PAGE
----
Venus could have alien lifeforms in its clouds, scientists have suggested.



Experts from Cardiff University, MIT and Cambridge University have claimed that the planet could have the colourless gas ammonia in its clouds.

Tests show that life would be able to survive on the planet despite the level of acidity.

The study's co-author Dr. William Bains, from Cardiff University's School of Physics and Astronomy, said: "We know that life can grow in acid environments on Earth, but nothing as acid as the clouds of Venus were believed to be.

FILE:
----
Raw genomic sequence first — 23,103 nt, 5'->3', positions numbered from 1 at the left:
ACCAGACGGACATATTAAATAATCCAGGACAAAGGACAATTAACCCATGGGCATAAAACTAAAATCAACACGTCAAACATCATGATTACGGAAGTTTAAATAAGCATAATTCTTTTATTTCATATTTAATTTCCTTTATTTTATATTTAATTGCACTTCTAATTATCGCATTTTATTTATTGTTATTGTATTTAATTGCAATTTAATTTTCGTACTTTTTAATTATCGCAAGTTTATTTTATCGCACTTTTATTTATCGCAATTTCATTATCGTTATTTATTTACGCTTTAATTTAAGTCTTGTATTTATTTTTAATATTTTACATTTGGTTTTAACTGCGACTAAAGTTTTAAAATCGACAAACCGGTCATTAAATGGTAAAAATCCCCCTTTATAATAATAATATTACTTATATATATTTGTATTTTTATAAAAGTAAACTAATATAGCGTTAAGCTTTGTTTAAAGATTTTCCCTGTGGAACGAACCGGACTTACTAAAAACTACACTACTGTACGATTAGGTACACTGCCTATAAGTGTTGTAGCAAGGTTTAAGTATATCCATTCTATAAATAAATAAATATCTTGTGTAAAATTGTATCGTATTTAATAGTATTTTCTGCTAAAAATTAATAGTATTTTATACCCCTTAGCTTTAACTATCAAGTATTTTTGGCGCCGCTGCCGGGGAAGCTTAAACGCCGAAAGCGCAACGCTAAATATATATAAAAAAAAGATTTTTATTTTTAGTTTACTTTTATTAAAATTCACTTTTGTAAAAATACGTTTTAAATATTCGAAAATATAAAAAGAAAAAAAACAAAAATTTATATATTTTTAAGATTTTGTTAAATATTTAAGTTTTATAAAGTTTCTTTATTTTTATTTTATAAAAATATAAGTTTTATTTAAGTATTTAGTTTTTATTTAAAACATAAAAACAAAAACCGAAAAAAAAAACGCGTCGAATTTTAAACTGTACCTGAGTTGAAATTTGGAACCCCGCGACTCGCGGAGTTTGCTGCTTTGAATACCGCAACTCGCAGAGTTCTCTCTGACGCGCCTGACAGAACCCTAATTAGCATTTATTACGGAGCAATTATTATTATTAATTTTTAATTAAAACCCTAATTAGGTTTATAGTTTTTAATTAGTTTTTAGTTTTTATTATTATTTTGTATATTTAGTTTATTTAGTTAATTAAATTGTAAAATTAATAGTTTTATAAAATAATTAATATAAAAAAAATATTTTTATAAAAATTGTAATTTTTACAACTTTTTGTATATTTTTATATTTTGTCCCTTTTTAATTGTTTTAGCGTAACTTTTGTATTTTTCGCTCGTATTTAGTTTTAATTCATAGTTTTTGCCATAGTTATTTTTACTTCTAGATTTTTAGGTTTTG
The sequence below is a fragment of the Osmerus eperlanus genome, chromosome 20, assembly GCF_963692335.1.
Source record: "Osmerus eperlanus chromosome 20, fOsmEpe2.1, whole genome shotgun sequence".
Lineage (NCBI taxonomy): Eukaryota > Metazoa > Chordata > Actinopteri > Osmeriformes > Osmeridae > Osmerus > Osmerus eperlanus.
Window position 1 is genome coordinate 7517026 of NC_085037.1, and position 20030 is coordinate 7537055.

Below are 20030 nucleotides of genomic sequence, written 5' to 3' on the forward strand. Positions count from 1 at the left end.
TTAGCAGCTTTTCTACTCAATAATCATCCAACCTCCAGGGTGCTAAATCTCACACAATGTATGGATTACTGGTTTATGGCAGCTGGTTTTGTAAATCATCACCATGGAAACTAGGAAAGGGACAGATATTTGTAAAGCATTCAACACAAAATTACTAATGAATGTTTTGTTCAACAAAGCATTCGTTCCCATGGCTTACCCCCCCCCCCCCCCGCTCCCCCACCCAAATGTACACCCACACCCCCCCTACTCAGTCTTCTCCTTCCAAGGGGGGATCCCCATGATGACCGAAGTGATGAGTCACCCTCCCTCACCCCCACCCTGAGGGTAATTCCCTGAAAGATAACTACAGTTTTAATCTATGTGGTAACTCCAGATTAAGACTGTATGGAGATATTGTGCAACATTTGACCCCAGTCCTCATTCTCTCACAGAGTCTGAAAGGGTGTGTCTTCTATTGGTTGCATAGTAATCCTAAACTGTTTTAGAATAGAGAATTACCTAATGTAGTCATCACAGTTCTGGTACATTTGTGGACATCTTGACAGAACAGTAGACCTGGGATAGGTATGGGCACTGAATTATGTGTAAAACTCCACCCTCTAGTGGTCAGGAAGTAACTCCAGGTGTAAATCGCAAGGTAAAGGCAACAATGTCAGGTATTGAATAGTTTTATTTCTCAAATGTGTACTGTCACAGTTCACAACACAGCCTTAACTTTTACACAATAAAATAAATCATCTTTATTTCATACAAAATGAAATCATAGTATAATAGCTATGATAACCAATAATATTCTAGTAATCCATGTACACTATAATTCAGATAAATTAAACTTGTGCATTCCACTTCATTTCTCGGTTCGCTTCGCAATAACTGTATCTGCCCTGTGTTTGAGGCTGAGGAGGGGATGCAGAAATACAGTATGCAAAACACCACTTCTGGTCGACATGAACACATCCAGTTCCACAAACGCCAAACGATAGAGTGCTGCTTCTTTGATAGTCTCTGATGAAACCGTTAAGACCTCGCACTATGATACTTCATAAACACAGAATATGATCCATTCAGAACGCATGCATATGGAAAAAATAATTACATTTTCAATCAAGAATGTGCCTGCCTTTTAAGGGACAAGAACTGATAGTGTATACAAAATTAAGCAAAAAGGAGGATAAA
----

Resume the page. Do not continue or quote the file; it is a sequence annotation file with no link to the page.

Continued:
"But if something is making ammonia in the clouds, then that will neutralise some of the droplets, making them potentially more habitable."

The scientists believe that the ammonia on Venus has biological origins rather than from natural forces.

Professor Sara Seager said: "Ammonia shouldn't be on Venus.

"It has hydrogen attached to it, and there's very little hydrogen around. Any gas that doesn't belong in the context of its environment is automatically suspicious for being made by life."